Modern Scotland: 1914-2000

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Profile, 2004 - History - 424 pages
A major history of the Scottish people in the twentieth century - from the First World War, which radically altered the political, social and economic landscape of the country, to the creation of the Scottish parliament in 2000. Richard Finlay's comprehensive narrative and analysis consider the major themes of the century - whether working-class militancy or the (decline and) rise of Scottish nationalism, poverty or social reconstruction, the 'new Scots' from Asia or land problems in the Highlands, the Scottish cultural renaissance or popular culture. But it also in telling detail shows how these themes were played out in particular communities and affected the lives of individuals. From the women who worked in munitions factories to the children in the school playground, from the Tory faithful of Dumfries to the union men of Linwood, from the cinema-goers of 1930s Aberdeen to crofters of Knoydart who recently succeeded in buying their land, Richard Finlay gives a vivid picture of contemporary Scotland, and the people who have shaped it.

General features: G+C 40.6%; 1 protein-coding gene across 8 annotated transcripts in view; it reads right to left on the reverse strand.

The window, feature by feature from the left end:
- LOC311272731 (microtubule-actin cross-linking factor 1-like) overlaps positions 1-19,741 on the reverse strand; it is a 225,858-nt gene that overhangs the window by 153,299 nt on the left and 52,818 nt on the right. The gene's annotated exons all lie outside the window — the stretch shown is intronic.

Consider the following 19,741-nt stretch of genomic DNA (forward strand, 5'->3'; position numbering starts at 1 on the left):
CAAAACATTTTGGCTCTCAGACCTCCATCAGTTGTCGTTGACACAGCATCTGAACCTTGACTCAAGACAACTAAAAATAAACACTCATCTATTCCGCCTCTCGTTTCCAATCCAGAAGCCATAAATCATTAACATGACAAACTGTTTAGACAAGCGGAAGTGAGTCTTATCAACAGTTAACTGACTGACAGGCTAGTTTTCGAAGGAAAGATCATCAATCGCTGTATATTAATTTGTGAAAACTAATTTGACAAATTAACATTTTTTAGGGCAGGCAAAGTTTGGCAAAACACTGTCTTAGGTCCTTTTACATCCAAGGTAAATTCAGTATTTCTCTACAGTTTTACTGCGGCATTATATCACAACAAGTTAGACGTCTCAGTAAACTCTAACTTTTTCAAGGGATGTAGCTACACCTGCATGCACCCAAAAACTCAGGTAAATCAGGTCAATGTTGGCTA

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About the author (2004)

Richard J. Finlay is Director of the Research Centre in Scottish History at the University of Strathclyde. His previous books include Scotland: The Struggle for a Nation (2000).

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